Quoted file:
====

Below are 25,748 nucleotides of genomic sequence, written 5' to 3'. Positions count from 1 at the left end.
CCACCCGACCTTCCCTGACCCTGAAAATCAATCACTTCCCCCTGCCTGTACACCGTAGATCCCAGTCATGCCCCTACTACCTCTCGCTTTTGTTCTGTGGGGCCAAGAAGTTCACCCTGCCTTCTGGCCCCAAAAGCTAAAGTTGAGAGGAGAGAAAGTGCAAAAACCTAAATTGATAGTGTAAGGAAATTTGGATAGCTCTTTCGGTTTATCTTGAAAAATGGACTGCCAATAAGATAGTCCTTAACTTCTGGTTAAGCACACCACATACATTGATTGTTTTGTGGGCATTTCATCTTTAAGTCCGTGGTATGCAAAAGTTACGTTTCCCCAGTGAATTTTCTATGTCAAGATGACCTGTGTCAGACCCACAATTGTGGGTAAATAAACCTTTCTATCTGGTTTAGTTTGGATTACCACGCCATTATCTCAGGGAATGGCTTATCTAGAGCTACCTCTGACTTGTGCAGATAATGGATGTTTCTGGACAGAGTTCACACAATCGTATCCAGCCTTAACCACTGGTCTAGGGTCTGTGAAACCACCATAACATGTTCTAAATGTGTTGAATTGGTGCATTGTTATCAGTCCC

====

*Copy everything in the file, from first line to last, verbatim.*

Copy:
Below are 25,748 nucleotides of genomic sequence, written 5' to 3'. Positions count from 1 at the left end.
CCACCCGACCTTCCCTGACCCTGAAAATCAATCACTTCCCCCTGCCTGTACACCGTAGATCCCAGTCATGCCCCTACTACCTCTCGCTTTTGTTCTGTGGGGCCAAGAAGTTCACCCTGCCTTCTGGCCCCAAAAGCTAAAGTTGAGAGGAGAGAAAGTGCAAAAACCTAAATTGATAGTGTAAGGAAATTTGGATAGCTCTTTCGGTTTATCTTGAAAAATGGACTGCCAATAAGATAGTCCTTAACTTCTGGTTAAGCACACCACATACATTGATTGTTTTGTGGGCATTTCATCTTTAAGTCCGTGGTATGCAAAAGTTACGTTTCCCCAGTGAATTTTCTATGTCAAGATGACCTGTGTCAGACCCACAATTGTGGGTAAATAAACCTTTCTATCTGGTTTAGTTTGGATTACCACGCCATTATCTCAGGGAATGGCTTATCTAGAGCTACCTCTGACTTGTGCAGATAATGGATGTTTCTGGACAGAGTTCACACAATCGTATCCAGCCTTAACCACTGGTCTAGGGTCTGTGAAACCACCATAACATGTTCTAAATGTGTTGAATTGGTGCATTGTTATCAGTCCC